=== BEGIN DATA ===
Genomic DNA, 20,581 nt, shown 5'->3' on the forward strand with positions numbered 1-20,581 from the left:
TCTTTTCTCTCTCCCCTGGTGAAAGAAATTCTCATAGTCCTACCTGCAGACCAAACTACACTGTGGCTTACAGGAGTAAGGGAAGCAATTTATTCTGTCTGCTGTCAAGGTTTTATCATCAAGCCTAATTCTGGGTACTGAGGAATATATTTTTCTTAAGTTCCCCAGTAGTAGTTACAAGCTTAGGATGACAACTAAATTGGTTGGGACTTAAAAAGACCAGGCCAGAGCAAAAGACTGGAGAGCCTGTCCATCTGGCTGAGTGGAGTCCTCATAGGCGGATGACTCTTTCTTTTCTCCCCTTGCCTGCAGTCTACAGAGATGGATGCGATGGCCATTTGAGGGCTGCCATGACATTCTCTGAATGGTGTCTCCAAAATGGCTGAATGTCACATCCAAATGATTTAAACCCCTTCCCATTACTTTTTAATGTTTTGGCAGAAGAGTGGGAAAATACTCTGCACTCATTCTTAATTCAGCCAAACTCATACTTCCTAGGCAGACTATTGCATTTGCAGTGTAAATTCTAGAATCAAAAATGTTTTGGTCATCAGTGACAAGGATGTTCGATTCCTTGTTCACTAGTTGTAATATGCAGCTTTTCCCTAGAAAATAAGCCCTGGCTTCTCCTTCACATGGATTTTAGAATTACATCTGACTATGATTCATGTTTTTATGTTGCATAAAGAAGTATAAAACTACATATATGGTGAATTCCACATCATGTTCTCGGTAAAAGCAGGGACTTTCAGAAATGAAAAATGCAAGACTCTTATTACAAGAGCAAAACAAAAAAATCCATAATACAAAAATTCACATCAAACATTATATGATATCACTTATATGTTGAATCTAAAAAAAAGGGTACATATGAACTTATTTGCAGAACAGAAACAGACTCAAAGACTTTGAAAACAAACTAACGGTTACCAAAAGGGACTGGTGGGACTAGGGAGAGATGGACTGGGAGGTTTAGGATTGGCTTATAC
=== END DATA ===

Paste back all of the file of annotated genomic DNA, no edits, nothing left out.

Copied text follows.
Genomic DNA, 20,581 nt, shown 5'->3' on the forward strand with positions numbered 1-20,581 from the left:
TCTTTTCTCTCTCCCCTGGTGAAAGAAATTCTCATAGTCCTACCTGCAGACCAAACTACACTGTGGCTTACAGGAGTAAGGGAAGCAATTTATTCTGTCTGCTGTCAAGGTTTTATCATCAAGCCTAATTCTGGGTACTGAGGAATATATTTTTCTTAAGTTCCCCAGTAGTAGTTACAAGCTTAGGATGACAACTAAATTGGTTGGGACTTAAAAAGACCAGGCCAGAGCAAAAGACTGGAGAGCCTGTCCATCTGGCTGAGTGGAGTCCTCATAGGCGGATGACTCTTTCTTTTCTCCCCTTGCCTGCAGTCTACAGAGATGGATGCGATGGCCATTTGAGGGCTGCCATGACATTCTCTGAATGGTGTCTCCAAAATGGCTGAATGTCACATCCAAATGATTTAAACCCCTTCCCATTACTTTTTAATGTTTTGGCAGAAGAGTGGGAAAATACTCTGCACTCATTCTTAATTCAGCCAAACTCATACTTCCTAGGCAGACTATTGCATTTGCAGTGTAAATTCTAGAATCAAAAATGTTTTGGTCATCAGTGACAAGGATGTTCGATTCCTTGTTCACTAGTTGTAATATGCAGCTTTTCCCTAGAAAATAAGCCCTGGCTTCTCCTTCACATGGATTTTAGAATTACATCTGACTATGATTCATGTTTTTATGTTGCATAAAGAAGTATAAAACTACATATATGGTGAATTCCACATCATGTTCTCGGTAAAAGCAGGGACTTTCAGAAATGAAAAATGCAAGACTCTTATTACAAGAGCAAAACAAAAAAATCCATAATACAAAAATTCACATCAAACATTATATGATATCACTTATATGTTGAATCTAAAAAAAAGGGTACATATGAACTTATTTGCAGAACAGAAACAGACTCAAAGACTTTGAAAACAAACTAACGGTTACCAAAAGGGACTGGTGGGACTAGGGAGAGATGGACTGGGAGGTTTAGGATTGGCTTATAC